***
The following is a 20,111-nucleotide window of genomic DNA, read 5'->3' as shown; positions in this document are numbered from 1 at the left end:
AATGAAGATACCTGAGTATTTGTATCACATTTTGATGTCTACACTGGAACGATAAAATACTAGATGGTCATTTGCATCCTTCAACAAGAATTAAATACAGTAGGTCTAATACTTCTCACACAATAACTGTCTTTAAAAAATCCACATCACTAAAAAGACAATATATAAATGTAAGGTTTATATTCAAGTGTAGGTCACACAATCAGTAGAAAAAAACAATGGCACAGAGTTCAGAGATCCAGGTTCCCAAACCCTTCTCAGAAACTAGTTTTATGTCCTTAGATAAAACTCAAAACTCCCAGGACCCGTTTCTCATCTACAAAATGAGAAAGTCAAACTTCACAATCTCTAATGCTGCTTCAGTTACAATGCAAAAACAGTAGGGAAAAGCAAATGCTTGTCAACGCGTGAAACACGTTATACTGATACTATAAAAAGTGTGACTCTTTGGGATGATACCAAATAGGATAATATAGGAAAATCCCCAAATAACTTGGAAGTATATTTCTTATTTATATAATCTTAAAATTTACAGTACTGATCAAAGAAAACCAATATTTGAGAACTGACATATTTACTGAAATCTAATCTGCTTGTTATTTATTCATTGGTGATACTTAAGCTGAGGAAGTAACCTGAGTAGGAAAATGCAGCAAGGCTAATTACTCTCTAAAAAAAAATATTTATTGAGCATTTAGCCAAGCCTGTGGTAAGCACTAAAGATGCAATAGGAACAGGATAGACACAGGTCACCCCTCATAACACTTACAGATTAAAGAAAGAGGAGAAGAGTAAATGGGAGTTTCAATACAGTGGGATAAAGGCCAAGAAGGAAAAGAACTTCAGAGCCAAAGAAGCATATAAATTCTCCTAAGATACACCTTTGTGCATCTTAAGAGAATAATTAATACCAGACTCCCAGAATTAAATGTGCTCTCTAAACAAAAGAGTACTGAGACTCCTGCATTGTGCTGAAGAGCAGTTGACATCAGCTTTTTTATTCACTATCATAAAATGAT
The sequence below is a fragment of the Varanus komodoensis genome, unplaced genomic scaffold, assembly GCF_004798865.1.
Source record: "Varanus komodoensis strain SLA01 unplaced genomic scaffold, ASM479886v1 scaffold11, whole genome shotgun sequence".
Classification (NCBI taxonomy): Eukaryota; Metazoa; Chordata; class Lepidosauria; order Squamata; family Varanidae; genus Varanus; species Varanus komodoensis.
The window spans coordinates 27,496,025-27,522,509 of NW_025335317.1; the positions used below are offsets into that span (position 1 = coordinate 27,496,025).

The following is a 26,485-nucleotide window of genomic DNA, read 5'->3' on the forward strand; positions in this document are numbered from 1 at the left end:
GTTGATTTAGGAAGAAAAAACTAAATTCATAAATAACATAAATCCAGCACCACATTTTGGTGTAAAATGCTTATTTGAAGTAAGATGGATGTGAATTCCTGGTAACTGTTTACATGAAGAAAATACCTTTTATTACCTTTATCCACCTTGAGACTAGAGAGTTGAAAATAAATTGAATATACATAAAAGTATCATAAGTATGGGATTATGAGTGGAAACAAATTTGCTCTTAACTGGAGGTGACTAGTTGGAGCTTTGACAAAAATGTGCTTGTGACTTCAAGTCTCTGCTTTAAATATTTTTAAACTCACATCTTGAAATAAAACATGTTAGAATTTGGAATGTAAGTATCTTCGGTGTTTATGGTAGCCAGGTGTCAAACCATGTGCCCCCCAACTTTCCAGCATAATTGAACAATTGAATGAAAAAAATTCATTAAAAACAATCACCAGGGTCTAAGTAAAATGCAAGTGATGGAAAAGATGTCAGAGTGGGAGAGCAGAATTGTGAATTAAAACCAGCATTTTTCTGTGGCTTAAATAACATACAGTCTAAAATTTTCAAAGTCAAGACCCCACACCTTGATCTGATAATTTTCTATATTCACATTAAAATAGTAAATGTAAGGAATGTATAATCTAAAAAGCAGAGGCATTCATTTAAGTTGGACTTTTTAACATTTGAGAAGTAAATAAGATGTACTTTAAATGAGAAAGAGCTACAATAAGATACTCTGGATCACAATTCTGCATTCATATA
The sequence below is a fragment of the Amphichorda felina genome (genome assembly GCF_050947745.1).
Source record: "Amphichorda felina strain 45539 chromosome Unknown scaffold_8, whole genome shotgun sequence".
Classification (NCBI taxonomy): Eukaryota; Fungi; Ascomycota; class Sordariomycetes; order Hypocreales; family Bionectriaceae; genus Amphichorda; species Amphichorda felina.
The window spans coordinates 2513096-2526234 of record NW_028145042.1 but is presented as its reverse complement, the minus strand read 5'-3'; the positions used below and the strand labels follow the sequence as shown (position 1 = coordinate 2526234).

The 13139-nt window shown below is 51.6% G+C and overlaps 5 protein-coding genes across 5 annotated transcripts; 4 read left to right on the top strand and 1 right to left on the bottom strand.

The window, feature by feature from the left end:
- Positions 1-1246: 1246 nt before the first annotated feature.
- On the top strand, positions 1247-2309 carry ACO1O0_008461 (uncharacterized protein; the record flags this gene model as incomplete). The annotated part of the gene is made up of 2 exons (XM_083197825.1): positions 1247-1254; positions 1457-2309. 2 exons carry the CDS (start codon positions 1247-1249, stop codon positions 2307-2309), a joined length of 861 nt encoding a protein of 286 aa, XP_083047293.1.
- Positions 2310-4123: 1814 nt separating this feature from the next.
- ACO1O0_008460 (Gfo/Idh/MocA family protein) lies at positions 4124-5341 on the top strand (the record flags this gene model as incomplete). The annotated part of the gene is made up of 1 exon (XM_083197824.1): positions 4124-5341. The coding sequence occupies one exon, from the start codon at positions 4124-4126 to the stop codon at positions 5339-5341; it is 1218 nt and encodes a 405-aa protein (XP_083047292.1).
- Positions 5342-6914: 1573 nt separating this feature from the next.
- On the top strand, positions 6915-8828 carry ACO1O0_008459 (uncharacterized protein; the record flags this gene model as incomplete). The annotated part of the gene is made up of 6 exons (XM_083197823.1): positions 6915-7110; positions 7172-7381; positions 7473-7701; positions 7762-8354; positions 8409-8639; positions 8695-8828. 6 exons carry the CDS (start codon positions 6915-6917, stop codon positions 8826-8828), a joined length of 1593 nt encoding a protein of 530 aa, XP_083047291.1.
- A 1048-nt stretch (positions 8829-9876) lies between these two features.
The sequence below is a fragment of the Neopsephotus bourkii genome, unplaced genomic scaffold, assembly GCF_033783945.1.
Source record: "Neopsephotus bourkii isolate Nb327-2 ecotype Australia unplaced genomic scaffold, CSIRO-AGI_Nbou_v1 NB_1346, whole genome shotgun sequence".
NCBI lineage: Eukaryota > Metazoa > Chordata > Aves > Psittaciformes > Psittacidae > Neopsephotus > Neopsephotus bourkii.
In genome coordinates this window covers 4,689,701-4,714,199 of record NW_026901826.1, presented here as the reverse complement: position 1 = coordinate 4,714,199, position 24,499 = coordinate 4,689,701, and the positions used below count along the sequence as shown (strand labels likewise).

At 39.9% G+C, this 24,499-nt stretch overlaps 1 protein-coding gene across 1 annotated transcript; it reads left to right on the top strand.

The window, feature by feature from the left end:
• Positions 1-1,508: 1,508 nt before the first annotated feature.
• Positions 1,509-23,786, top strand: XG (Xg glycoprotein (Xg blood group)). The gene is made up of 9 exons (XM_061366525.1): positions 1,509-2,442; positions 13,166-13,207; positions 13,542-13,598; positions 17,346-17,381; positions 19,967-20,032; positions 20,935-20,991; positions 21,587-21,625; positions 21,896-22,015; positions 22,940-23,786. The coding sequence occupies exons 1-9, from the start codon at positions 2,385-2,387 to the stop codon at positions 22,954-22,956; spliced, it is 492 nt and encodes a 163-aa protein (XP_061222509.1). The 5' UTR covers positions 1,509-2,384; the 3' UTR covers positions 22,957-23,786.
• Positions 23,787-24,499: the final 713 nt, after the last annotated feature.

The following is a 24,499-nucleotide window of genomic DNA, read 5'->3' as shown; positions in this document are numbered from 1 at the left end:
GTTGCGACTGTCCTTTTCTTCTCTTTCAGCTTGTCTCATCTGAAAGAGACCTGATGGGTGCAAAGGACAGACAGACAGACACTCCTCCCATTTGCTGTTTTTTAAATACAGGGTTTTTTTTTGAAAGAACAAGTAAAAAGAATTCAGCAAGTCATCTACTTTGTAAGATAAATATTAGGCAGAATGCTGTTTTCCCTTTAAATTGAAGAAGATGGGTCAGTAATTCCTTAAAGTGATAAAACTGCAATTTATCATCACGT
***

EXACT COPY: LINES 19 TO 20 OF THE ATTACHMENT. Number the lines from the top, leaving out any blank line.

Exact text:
- Positions 5342-6914: 1573 nt separating this feature from the next.
- On the top strand, positions 6915-8828 carry ACO1O0_008459 (uncharacterized protein; the record flags this gene model as incomplete). The annotated part of the gene is made up of 6 exons (XM_083197823.1): positions 6915-7110; positions 7172-7381; positions 7473-7701; positions 7762-8354; positions 8409-8639; positions 8695-8828. 6 exons carry the CDS (start codon positions 6915-6917, stop codon positions 8826-8828), a joined length of 1593 nt encoding a protein of 530 aa, XP_083047291.1.